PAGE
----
Looking Forward

     For I am now ready to be offered, and the time of my departure is at hand. I have fought a good fight, I have finished my course, I have kept the faith. – 2 Timothy 4:6-7

     “You came to see a race today. To see someone win. It happened to be me. But I want you to do more than just watch a race. I want you to take part in it. I want to compare faith to running in a race. It’s hard. It requires concentration of will, energy of soul. You experience elation when the winner breaks the tape – especially if you’ve got a bet on him. But how long does that last? You go home. Maybe your dinner’s burnt. Maybe you haven’t got a job. So who am I to say, “Believe, have faith,” in the face of life’s realities? I would like to give you something more permanent, but I can only point the way. I have no formula for winning the race. Everyone runs in her own way, or his own way.” – Ian Charleson as Eric Liddell, in Chariots of Fire

Freccia: You’re a pretty smart fella.
Moore: Ah, not that smart.
Freccia: [If] you’re not that smart, how’d you figure it out?
Moore: I tried to imagine a fella smarter than myself. Then I tried to think, “What would he do?”


     If there is no more than this, if I were to lose her, all memory of her and all the rest of my life upon the instant, still I have had all that anyone could ask. I have had love. I have had meaning. I have had my commission. I have been tested, and I did not fail.
     The last of his regrets dropped away like palpable weights.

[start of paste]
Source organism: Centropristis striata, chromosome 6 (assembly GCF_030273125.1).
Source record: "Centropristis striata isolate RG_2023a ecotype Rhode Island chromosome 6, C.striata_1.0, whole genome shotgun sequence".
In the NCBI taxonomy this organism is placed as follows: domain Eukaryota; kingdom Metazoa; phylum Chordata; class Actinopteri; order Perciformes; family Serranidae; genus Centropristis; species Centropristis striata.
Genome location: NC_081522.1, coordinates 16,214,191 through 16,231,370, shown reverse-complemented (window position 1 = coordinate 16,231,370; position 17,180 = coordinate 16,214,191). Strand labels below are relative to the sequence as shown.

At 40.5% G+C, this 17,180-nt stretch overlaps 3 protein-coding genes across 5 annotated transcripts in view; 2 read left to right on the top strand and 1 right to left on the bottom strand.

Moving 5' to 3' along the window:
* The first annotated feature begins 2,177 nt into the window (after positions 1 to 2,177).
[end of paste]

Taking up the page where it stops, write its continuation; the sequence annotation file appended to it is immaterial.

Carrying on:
Andrea will be all right. Devin will see to it.
     Devin will be all right. Natalie will see to it.
     Forgive me, Rachel. Being what I was, I could never give you all that you needed. It wasn’t to be.
     Thank You, God. Thank You for all of it. All the failure, all the pain, all the triumph and all the joy. I have been truly blessed.

     [The Sledgehammer Concerto]

     Aristotle told us that we cultivate the virtues by practicing them. In this regard the virtue of perseverance is particularly challenging, for a simple reason: One must practice it continuously, at all our waking moments, all the days of our lives. (No time off for bad behavior. 😁) We get no pass for weariness, disappointments, or distractions. There is no formula, as Ian Charleson’s Eric Liddell character tells his listeners.

     But completing the race is all that’s required for eternal bliss.


     Every man’s faith is tested. It’s built into the thing, for as Pope Benedict XVI has told us, faith is inseparable from doubt. Anyone who adopts a faith must expect to be afflicted by doubt at least some of the time. Many persons seek to inflict doubts upon us who believe.

     To persevere in faith is the critical test of the virtue of perseverance.

     Temporal perseverance is coupled to the virtue of hope: the conviction that by persevering, we might yet win through to a better state of affairs. The specifics, of course, will vary among us. The point is that we each need a goal: something to which we can look forward if we persevere in our efforts…and maybe get a break or two along the way.

     But life ends. Our time is short. What then? The Christian faith incorporates an infinitely attractive “what then” for those who persevere, and an infinitely horrifying alternative for those who do not. That’s what the Christian looks forward to. It’s the ultimate reason for the theological virtue of hope.

     This reaves the prospect of death of its horror, and not just because something infinitely better could follow. Alongside that, it puts a limit to the period through which we must persevere. We won’t be tested throughout eternity; only for the span of a human life, seldom as long as a century. The race will have a definite end.